If you have read my previous post you will know that I recently built an automated ball catcher and programmed it to track and catch a ball. In this post I will talk about the software behind making the catcher work. The structure of the software can be broken down as follows: initialization, image analysis, flight path analysis, and cart control.
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For one of my classes at Penn, I got a chance to learn all about how to make quad copters autonomous. All the 'drones' that have been becoming popular recently are almost all radio controlled, with some of the more expensive ones having a few layers of autonomy between it and the user. But for this class, we wanted to figure out how to make the quad completely autonomous - we wanted to get to a specified point without hitting obstacles with no other human input. We can do this by breaking this problem into three smaller parts: control, obstacle avoidance, and motion planning.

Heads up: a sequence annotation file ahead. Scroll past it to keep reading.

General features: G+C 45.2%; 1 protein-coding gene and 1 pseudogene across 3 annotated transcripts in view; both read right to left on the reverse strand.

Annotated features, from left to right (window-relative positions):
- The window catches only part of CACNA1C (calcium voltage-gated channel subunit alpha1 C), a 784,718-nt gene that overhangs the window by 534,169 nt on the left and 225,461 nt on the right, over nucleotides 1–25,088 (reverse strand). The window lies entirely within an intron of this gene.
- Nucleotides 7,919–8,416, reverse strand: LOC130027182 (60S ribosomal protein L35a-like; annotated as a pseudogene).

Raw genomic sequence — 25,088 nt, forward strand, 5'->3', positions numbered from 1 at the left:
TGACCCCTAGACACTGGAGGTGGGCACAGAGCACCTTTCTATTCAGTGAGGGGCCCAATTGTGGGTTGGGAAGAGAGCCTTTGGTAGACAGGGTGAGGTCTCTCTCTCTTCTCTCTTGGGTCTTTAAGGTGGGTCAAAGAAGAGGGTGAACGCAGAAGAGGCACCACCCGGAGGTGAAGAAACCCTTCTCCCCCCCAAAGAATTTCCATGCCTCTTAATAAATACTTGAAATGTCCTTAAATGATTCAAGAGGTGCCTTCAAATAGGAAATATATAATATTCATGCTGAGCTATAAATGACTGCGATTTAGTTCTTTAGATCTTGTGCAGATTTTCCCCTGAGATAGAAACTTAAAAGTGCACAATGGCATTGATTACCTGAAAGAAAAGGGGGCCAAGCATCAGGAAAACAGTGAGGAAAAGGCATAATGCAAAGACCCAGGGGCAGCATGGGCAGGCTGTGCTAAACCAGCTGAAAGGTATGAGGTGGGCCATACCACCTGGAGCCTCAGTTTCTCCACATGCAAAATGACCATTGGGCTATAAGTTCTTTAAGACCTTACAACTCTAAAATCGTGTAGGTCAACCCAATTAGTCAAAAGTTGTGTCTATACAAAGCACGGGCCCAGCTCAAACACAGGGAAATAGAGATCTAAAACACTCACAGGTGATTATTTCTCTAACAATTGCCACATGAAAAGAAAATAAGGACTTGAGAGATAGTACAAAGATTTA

While I was studying at Cal Poly San Luis Obispo, I got the chance to participate in a competition called RoboRodentia during my freshman year. Our robot performed rather poorly since all our sensor decided to stop working the day of the competition and ever since then I vowed I would re-enter the competition and do better. Due to circumstances that wasn't until my senior year when I decided to try flying solo and entering my own robot.